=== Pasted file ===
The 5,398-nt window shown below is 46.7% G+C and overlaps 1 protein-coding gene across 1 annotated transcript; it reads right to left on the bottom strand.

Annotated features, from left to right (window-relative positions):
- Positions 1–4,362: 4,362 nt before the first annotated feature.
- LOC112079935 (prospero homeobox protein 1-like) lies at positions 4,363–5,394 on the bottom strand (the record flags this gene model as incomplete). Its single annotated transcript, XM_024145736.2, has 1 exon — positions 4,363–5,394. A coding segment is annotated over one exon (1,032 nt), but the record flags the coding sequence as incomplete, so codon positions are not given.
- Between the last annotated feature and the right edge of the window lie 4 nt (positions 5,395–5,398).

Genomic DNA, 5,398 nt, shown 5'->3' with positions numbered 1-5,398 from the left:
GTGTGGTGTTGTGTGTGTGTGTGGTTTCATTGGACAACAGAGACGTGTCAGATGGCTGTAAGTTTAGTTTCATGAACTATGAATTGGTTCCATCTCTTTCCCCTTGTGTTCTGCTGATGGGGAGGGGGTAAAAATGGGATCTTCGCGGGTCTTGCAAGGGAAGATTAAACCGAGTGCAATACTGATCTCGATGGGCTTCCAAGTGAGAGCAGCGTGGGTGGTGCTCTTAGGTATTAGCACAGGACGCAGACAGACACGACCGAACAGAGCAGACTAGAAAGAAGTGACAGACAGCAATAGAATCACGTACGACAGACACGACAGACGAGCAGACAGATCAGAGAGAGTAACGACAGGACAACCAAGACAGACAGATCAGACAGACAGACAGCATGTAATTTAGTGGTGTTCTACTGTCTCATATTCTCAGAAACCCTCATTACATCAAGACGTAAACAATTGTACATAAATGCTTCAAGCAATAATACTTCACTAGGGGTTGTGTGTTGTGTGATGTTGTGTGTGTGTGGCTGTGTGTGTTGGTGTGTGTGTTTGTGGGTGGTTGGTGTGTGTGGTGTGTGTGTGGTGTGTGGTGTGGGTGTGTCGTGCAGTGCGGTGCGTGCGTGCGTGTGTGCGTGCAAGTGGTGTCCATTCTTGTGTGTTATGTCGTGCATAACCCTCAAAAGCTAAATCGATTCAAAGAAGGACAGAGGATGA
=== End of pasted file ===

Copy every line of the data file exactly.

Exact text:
The 5,398-nt window shown below is 46.7% G+C and overlaps 1 protein-coding gene across 1 annotated transcript; it reads right to left on the bottom strand.

Annotated features, from left to right (window-relative positions):
- Positions 1–4,362: 4,362 nt before the first annotated feature.
- LOC112079935 (prospero homeobox protein 1-like) lies at positions 4,363–5,394 on the bottom strand (the record flags this gene model as incomplete). Its single annotated transcript, XM_024145736.2, has 1 exon — positions 4,363–5,394. A coding segment is annotated over one exon (1,032 nt), but the record flags the coding sequence as incomplete, so codon positions are not given.
- Between the last annotated feature and the right edge of the window lie 4 nt (positions 5,395–5,398).

Genomic DNA, 5,398 nt, shown 5'->3' with positions numbered 1-5,398 from the left:
GTGTGGTGTTGTGTGTGTGTGTGGTTTCATTGGACAACAGAGACGTGTCAGATGGCTGTAAGTTTAGTTTCATGAACTATGAATTGGTTCCATCTCTTTCCCCTTGTGTTCTGCTGATGGGGAGGGGGTAAAAATGGGATCTTCGCGGGTCTTGCAAGGGAAGATTAAACCGAGTGCAATACTGATCTCGATGGGCTTCCAAGTGAGAGCAGCGTGGGTGGTGCTCTTAGGTATTAGCACAGGACGCAGACAGACACGACCGAACAGAGCAGACTAGAAAGAAGTGACAGACAGCAATAGAATCACGTACGACAGACACGACAGACGAGCAGACAGATCAGAGAGAGTAACGACAGGACAACCAAGACAGACAGATCAGACAGACAGACAGCATGTAATTTAGTGGTGTTCTACTGTCTCATATTCTCAGAAACCCTCATTACATCAAGACGTAAACAATTGTACATAAATGCTTCAAGCAATAATACTTCACTAGGGGTTGTGTGTTGTGTGATGTTGTGTGTGTGTGGCTGTGTGTGTTGGTGTGTGTGTTTGTGGGTGGTTGGTGTGTGTGGTGTGTGTGTGGTGTGTGGTGTGGGTGTGTCGTGCAGTGCGGTGCGTGCGTGCGTGTGTGCGTGCAAGTGGTGTCCATTCTTGTGTGTTATGTCGTGCATAACCCTCAAAAGCTAAATCGATTCAAAGAAGGACAGAGGATGA